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NMC to cease offering professional advice


The Nursing and Midwifery Council is to discontinue offering professional advice to nurses and midwives via its telephone line and email service at the end of this month.

The decision, which has drawn criticism from the royal colleges of nursing and midwives, is part of the regulator’s attempts to refocus on its core fitness to practise functions in response to concerns raised in January by the Council for Healthcare Regulatory Excellence.

An NMC spokeswoman said: “We have reviewed our role in providing advice to nurses and midwives and consider that this can lead to confusion about our purpose as a regulator.

“As a result we will be withdrawing our individual telephone and email advisory service from 29 June.”

The spokeswoman said “other mechanisms” – such as managers, professional organisations and unions – were “better placed” to provide “advice and support in relation to professional or clinical issues”.

But Janet Davies, RCN executive director of nursing and service delivery, told Nursing Times: “It is quite unbelievable they are taking away what nurses regard as a useful service when they are trying to increase the fees.”

RCM general secretary Louise Silverton added: “Giving 10 days’ notice for the withdrawal of this service and expecting trade unions to pick up this service is not enough time for the handover, especially as the NMC is planning on raising fees while reducing its services.”  

The NMC spokeswoman added that the regulator’s website had been redesigned to enable easier access to its standards and guidance, and to see which of them was currently under review.

“There will be a separate section focussing on how regulation can be applied in practice, including clear signposting to other organisations who provide different types of information or services for nurses and midwives,” she said.


Readers' comments (68)

  • I'm not sure what shocks me more. The fact that the NMC are withdrawing this service or that any right-minded RN would ask them in the first place.

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  • Pay more... get less... excellent!

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  • I am surprised at the RCN's comment - it is the role of the union and NOT the regulator to be providing this service in the first place. It is precisly the NMC providing this service that has partly led to the confusion amongst the profession as to the regulators role. All the comments from professionals re the NMC displays that perhaps those involved in the education of nurses and midwives should include a section on the role of the NMC. I do agree that such a short notice period of the withdrawal of the service is a little off however....

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  • So exactly what am I paying for? Yes I have the RCN but sometimes it doesn't hurt to have another opnion.

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  • withdrawal of services should mean a reduction in fees!

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  • I a confused.... the NMC are asking US to pay more money each year... BUT with a reduction in services?????? This service is a lifeline for us, as nurses and midvives, to clarify and support us in our professional practice.... shame on you NMC....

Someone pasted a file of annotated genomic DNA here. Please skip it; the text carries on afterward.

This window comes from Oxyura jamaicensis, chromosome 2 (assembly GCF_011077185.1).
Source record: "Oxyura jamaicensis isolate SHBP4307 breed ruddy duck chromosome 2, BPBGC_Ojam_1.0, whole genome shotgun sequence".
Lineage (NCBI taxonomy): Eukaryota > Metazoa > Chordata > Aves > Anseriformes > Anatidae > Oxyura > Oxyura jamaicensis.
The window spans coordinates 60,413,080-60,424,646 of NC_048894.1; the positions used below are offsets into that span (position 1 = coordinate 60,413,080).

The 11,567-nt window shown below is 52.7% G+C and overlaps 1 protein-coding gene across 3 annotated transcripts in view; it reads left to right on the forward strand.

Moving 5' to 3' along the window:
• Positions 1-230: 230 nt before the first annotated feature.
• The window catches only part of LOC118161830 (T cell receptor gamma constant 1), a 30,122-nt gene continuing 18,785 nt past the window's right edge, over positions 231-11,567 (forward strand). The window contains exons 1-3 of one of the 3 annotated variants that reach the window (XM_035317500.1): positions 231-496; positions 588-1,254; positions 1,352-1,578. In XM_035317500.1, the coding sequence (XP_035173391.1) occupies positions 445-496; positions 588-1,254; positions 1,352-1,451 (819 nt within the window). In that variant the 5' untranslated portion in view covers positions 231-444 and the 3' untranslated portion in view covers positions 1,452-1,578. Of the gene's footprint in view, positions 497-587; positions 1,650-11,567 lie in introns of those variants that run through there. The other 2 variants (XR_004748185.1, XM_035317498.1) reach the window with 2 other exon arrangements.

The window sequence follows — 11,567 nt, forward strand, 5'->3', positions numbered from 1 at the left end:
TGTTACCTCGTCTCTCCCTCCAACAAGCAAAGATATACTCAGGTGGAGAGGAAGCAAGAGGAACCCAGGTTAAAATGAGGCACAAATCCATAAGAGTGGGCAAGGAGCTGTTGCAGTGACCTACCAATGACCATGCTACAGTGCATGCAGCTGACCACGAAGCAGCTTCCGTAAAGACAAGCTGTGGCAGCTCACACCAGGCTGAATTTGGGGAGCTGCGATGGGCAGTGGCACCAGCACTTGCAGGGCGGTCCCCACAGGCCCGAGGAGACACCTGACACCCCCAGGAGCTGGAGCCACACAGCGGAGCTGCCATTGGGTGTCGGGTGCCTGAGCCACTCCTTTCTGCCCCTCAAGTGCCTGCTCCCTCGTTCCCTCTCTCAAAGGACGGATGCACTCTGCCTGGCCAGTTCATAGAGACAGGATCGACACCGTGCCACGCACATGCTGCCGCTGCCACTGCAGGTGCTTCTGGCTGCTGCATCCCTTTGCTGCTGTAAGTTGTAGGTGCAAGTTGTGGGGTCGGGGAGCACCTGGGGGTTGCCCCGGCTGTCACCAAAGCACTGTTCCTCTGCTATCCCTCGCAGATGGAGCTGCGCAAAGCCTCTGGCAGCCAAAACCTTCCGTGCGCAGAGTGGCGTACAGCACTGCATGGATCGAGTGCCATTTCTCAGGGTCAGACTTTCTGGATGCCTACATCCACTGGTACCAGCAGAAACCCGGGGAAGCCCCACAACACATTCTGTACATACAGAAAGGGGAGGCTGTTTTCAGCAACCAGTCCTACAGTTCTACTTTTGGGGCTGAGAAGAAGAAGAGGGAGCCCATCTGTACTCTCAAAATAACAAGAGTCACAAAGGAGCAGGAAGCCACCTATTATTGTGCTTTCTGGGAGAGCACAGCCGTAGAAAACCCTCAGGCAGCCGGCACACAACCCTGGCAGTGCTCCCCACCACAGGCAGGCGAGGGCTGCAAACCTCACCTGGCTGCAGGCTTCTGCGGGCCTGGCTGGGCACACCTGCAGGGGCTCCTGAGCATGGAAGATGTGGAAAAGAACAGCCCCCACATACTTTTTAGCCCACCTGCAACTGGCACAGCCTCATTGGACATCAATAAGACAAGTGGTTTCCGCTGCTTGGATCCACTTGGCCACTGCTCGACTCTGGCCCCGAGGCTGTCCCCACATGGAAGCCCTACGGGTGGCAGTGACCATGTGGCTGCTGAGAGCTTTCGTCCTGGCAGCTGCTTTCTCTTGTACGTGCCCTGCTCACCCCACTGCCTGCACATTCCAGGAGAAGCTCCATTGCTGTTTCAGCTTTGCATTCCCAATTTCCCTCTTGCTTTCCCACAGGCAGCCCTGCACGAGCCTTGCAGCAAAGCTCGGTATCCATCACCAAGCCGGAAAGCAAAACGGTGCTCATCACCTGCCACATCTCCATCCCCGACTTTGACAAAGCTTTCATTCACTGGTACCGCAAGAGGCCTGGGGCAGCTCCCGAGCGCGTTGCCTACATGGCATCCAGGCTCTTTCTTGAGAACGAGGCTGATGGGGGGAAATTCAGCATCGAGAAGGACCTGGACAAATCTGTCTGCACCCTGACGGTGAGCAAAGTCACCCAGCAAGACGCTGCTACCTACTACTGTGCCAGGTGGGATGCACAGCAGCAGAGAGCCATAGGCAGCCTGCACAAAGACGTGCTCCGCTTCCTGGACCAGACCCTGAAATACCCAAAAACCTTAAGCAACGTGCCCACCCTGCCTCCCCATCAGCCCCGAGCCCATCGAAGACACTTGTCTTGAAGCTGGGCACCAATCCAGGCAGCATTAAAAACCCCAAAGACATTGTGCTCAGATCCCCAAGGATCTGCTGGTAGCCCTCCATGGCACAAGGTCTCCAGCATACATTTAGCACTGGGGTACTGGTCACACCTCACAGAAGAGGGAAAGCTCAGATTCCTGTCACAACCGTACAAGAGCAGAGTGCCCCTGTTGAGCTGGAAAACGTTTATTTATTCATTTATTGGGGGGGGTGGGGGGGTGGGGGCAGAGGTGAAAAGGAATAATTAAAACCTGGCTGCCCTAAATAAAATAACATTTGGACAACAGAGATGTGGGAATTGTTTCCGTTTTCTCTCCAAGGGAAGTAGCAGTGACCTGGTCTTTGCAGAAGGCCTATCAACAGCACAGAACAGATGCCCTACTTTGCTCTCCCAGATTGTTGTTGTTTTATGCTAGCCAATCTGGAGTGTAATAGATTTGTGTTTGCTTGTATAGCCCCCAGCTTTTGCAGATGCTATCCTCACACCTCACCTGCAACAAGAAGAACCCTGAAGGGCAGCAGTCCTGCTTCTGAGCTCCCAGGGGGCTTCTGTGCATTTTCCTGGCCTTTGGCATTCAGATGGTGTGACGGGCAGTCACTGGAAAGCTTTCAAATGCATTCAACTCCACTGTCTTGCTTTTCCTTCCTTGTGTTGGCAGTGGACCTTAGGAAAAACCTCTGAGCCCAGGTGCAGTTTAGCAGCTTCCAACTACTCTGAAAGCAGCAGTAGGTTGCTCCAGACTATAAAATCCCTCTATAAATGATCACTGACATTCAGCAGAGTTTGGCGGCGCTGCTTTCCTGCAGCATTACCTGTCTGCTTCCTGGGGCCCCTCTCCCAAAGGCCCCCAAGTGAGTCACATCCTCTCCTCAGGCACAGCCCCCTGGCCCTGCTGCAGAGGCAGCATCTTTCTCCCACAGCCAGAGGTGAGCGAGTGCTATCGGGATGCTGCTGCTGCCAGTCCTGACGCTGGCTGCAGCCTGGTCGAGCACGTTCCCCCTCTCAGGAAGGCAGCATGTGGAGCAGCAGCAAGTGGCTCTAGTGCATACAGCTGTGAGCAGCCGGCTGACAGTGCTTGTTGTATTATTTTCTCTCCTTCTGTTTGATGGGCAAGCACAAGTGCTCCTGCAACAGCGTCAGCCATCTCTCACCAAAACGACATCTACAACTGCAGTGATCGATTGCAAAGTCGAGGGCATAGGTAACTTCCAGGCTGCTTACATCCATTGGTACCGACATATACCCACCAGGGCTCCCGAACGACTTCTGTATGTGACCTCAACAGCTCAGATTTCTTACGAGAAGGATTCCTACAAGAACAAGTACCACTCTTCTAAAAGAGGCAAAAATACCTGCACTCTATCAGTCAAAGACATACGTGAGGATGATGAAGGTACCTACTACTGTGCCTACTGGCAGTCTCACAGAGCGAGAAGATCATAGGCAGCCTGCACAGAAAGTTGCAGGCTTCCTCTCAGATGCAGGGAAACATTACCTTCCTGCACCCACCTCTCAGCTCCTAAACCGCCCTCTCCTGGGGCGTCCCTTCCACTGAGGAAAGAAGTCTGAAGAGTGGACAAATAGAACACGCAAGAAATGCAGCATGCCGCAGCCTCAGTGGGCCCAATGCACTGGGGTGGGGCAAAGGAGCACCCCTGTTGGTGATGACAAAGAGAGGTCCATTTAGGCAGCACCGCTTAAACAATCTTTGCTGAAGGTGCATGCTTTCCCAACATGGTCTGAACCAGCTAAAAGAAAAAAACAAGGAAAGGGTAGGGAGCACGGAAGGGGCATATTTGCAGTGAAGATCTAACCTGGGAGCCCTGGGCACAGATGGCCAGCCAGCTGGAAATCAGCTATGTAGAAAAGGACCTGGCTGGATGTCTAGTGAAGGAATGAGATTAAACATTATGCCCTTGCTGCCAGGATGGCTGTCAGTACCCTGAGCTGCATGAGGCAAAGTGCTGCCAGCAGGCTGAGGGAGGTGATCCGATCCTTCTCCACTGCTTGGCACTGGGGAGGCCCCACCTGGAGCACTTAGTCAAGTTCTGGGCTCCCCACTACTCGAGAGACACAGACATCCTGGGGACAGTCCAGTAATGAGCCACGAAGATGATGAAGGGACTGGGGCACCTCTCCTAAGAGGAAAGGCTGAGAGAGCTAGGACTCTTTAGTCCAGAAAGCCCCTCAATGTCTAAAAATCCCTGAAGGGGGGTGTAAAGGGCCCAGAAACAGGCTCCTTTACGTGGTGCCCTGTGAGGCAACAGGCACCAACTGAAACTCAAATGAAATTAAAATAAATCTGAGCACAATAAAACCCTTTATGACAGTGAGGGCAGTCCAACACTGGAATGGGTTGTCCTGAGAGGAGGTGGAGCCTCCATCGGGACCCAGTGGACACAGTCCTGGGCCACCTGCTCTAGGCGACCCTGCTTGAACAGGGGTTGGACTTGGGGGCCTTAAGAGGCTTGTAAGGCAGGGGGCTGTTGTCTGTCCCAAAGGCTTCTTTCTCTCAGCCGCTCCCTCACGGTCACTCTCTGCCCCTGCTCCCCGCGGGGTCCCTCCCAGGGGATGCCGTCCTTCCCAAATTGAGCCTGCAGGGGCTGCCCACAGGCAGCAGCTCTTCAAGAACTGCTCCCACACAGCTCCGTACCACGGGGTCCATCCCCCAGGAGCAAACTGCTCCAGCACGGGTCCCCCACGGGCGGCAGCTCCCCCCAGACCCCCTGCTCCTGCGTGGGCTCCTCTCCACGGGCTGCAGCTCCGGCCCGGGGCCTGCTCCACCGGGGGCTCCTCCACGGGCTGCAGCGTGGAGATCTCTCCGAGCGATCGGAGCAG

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  • i have to agree- yes the RCN can give advise on some professional matters but normally people contact the NMC for clarity on their documents.

    there needs to be more clarity about when to use the NMC for disciplineries, and many cases are being referred when they can and should be managed by the employers- leaving more investigations and increased costs. someone needs to look at the review of the NMC- clearly identify exactly what they should be doing and stick to this

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  • What do we pay them for?
    The service they provide has persistently proved to be inadequate and now they intend to cut services whilst asking for an increase in fees
    I am exasperated and disgusted

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  • Disgraceful, charging more for a reduced service. Apparently this is due to the rise in Fitness to Practice cases, so we are paying for those legal cases. The NMC also say they do not represent nurses and Midwives, that their role is to protect the public, sorry but who protects our profession. With wage freezes etc, not all can afford to be in a union and so should be able to turn to the nationally recognised regulatory body for advice, we all know that even the most senior of staff don't always know the answers or offer good or impartial advice, so what then, a nurse gets struck off for acting on incorrect advice. Clearly not all nurses are fit to practice and therefore are unable to judge what is good or bad advice. Why not look at the root cause and examine nurse education as a whole, ensuring that it gives us nurses fit for task so the NMC can afford to look after us professionally. If they invested in this area, fewer nurses would end up appearing in front of them, food for thought!

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  • I can't really see the point of the NMC. ALL nurses should simply refuse to pay an increased annual fee, and they will have to manage with their current level of income, just like we are having to do. However, I bet they won't because they never seem to want to fight for their rights. In view of the fact the NMC are reducing the service they offer, they should be able to manage financially.

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